ISLAMABAD: Clerics and religious scholars who attended a meeting called by the Ministry of Religious Affairs to discuss the draft of the anti-forced conversion bill have expressed serious reservations over the bill and warned the ministry that it cannot be implemented in its current shape.
The ministry invited only Muslim stakeholders to hold the in-camera meeting on Monday. Members of the National Commission for Minorities (NCM) or its chairman, Chela Ram, were not invited to the meeting. The lone Muslim member of the NCM, Mufti Gulzar Naeemi, was invited in the capacity of a local cleric.
The meeting was chaired by Minister for Religious Affairs Pir Noorul Haq Qadri. Some senior officials of the ministry, including heads of the Interfaith Harmony Wing and Haj Wing, were also in attendance.
Council of Islamic Ideology (CII) chairman Dr Qibla Ayaz, CII’s other officials and some local clerics were invited to the meeting.
The agenda of and discussion at the meeting has not been made public. However, one of its participants said that they were informed that the draft of the “Prohibition of Forced Conversion Act, 2021” has been received from the Ministry of Human Rights.
“The copies of the draft were shared and discussions were held after everyone in the room went through the papers,” the participant added.
The clerics and religious scholars in the review meeting expressed serious reservations over it and objected to several clauses, including the minimum age of conversion. It was noted that the minimum age of 18 years for conversion was incorrect, and it was pointed out that this age bracket was contrary to the draft domestic violence bill that was currently with the law ministry.
“When parents cannot even scold their children under the domestic violence bill, so can they stop their children from embracing Islam?” one of the clerics was quoted as saying.
The participant also observed that the procedure allowed under the draft law for conversion was too cumbersome.
Meanwhile, the copy of the draft bill, which is available with Dawn, shows that any non-Muslim, who is not a child, and is able and willing to convert to another religion will apply for a conversion certificate from an additional sessions judge of the area where he or she is residing.
The draft law highlights that the application will have to include the name of a non-Muslim who is willing to change the religion, age and gender, CNIC number, details of parents, siblings, children and spouse (if any), current religion and the reason to convert to the new religion.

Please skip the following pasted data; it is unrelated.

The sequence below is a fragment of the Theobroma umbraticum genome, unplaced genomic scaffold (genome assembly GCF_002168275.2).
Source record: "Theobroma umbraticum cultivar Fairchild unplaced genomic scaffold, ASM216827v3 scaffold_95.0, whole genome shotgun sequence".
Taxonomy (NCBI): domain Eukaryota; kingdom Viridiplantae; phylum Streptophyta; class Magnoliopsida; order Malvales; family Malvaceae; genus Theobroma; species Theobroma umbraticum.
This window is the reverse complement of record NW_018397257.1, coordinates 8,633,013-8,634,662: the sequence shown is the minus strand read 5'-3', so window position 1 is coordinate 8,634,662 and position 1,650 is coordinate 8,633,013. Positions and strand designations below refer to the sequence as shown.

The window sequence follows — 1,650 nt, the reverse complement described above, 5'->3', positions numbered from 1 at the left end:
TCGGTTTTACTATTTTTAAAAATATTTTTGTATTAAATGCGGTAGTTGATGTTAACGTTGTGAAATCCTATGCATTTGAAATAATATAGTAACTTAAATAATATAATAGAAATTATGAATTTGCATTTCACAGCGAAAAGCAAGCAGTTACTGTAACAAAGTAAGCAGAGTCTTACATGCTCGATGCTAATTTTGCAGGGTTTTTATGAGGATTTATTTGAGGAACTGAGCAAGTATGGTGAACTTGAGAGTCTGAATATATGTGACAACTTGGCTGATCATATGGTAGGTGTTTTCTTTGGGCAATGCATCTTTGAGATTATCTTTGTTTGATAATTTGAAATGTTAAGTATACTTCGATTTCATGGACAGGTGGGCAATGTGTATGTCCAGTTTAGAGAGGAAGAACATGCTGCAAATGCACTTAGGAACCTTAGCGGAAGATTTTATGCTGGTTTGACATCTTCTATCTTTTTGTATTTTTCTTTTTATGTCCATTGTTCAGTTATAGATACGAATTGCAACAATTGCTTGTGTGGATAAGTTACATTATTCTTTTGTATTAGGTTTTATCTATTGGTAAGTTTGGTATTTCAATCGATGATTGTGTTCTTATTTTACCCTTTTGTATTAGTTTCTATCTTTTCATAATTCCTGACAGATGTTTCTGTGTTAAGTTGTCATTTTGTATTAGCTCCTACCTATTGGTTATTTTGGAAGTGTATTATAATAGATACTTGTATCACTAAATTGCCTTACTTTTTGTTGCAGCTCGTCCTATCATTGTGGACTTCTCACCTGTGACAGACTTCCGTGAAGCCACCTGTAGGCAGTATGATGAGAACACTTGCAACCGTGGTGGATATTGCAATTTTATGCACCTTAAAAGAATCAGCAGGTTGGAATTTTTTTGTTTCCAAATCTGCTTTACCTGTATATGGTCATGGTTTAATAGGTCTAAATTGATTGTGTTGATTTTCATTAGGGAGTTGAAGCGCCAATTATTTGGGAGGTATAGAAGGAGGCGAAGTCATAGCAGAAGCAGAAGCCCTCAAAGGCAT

The draft law states that the additional sessions judge will set a date for interview within seven days of receipt of an application for conversion, and on the date the judge will ensure that the conversion is not under any duress and not due to any deceit or fraudulent misrepresentation.
The proposed law states that the “Judge may award a time period of 90 days to the non-Muslim to undertake a comparative study of the religions and return to the office of the Additional Sessions Judge”.
After satisfaction, the judge will the certificate of change of religion.
The proposed law also awards punishment between five to 10 years and a fine from Rs100,000 to Rs200,000 to any person who uses criminal force to convert a person to another religion.
While any person who is an abettor to a forced conversion will be liable to imprisonment from three to five years and a fine of Rs100,000.
It has been highlighted that the age of the person willing to convert his/her religion will be determined by either the child’s birth certificate, or school enrolment certificate, or Nadra B-Form.
“Only in the absence of such forms the child’s age may be determined on the basis of a medical examination,” the draft added.
The proposed law also states that the case of forced conversion will have be disposed of within 90 days by the Court, while appeal against a conviction or acquittal of an offence under this Act can be presented before the respective High Court within ten days from the date on which copy of the order passed by the Court of Session is supplied to the appellant.
Published in Dawn, August 25th, 2021